Know your “friends”

Fascinating story about a “friends of” organization for a library that decided to close its store because of an issue over control of its decision-making. Since many markets have these type of supporting organization relationships, it’s very important that they understand how these work, especially in understanding the different types of a supporting org, according to the IRS:

Type I 

A Type I supporting organization must be operated, supervised or controlled by its supported organization(s), typically by giving the supported organization(s) the power to regularly appoint or elect a majority of the directors or trustees of the supporting organization. The relationship between the supported organization(s) and the supporting organization is sometimes described as similar to a parent-subsidiary relationship.

Type II

A Type II supporting organization must be supervised or controlled in connection with its supported organization(s), typically by having a majority of the directors or trustees of the supported organization(s) serve as a majority of the trustees or directors of the supporting organization. The relationship between the supported organization(s) and the supporting organization is sometimes described as similar to a brother-sister relationship.

Type III

A Type III supporting organization must be operated in connection with one or more publicly supported organizations. All supporting organizations must be responsive to the needs and demands of, and must constitute an integral part of or maintain significant involvement in, their supported organizations. Type I and Type II supporting organizations are deemed to accomplish these responsiveness and integral part requirements by virtue of their control relationships. However, a Type III supporting organization is not subject to the same level of control by its supported organization(s). Therefore, in addition to a notification requirement, Type III supporting organizations must pass separate responsiveness and integral part tests.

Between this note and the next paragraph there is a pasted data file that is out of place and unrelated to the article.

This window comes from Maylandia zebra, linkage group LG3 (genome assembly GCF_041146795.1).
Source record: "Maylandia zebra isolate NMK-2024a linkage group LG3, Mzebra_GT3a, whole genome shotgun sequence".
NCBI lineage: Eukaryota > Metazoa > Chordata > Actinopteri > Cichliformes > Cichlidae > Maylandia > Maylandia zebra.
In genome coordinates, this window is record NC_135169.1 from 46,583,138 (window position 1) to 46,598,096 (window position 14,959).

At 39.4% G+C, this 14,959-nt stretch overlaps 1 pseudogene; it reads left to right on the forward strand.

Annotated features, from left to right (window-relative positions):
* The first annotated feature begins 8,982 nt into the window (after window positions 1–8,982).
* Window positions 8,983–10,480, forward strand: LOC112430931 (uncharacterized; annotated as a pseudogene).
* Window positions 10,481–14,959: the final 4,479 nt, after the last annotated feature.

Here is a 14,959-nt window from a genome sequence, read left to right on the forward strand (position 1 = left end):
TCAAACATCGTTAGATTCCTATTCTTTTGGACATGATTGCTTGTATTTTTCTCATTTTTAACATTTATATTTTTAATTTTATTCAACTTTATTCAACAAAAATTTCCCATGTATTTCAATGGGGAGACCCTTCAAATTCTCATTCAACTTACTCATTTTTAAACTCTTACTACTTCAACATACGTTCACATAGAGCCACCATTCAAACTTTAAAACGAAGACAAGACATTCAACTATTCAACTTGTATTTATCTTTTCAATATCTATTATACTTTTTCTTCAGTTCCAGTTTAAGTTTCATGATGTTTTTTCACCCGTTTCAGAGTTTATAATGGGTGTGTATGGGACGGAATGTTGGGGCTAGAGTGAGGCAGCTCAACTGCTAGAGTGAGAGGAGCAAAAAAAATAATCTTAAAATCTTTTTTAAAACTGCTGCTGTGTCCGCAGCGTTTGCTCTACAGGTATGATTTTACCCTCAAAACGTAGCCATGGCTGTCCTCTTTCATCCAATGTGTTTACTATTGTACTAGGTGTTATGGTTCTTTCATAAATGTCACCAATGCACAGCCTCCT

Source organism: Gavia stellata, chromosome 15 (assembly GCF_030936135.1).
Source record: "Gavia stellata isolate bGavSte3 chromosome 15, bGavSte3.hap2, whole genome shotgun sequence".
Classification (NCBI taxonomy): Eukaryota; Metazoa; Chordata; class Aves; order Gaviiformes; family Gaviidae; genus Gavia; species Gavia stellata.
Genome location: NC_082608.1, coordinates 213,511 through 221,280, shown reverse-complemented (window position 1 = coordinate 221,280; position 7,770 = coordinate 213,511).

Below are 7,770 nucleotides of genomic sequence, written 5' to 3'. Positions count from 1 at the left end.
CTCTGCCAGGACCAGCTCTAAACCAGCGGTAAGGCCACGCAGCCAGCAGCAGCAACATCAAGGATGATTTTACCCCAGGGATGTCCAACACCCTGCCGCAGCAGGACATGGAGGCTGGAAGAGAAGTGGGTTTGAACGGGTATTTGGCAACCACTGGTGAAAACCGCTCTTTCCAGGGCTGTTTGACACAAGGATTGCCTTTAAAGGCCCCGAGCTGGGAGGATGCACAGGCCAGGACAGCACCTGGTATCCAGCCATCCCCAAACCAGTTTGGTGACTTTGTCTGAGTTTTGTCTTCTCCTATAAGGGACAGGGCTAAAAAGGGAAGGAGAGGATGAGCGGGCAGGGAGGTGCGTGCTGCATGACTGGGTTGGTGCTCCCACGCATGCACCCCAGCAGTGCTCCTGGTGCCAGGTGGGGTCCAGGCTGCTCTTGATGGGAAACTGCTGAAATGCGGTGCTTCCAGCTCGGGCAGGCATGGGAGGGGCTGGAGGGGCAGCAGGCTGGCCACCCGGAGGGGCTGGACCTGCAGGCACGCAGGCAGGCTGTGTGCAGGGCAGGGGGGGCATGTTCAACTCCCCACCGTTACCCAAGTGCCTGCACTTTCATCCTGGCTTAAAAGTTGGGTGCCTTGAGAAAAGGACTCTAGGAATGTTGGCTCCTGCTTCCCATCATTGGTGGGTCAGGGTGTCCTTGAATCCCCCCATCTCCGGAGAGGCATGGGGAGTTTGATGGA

The friends of entity in this story wasn’t one of those types, but instead was set up as its own 501 (c) (3) which was part of the issue.

From the story:

Friends board member Beth Schneider said the nonprofit will still raise funds for the Santa Maria Public Library. They are running a book sale from September 20–22 and donate books online through Amazon. Schneider asserts that the relationship between the library and the Friends remains: “We’re still the Friends of the Santa Maria Public Library.”

Mary Housel, library director, said that the library and the city will need to sign some form of contract in the future, although what that would entail, and why it is necessary if they are not utilizing city property to function, was not disclosed. Schneider said that they weren’t likely to take on any contract—“not as long as the city has taken the stance that it has.”

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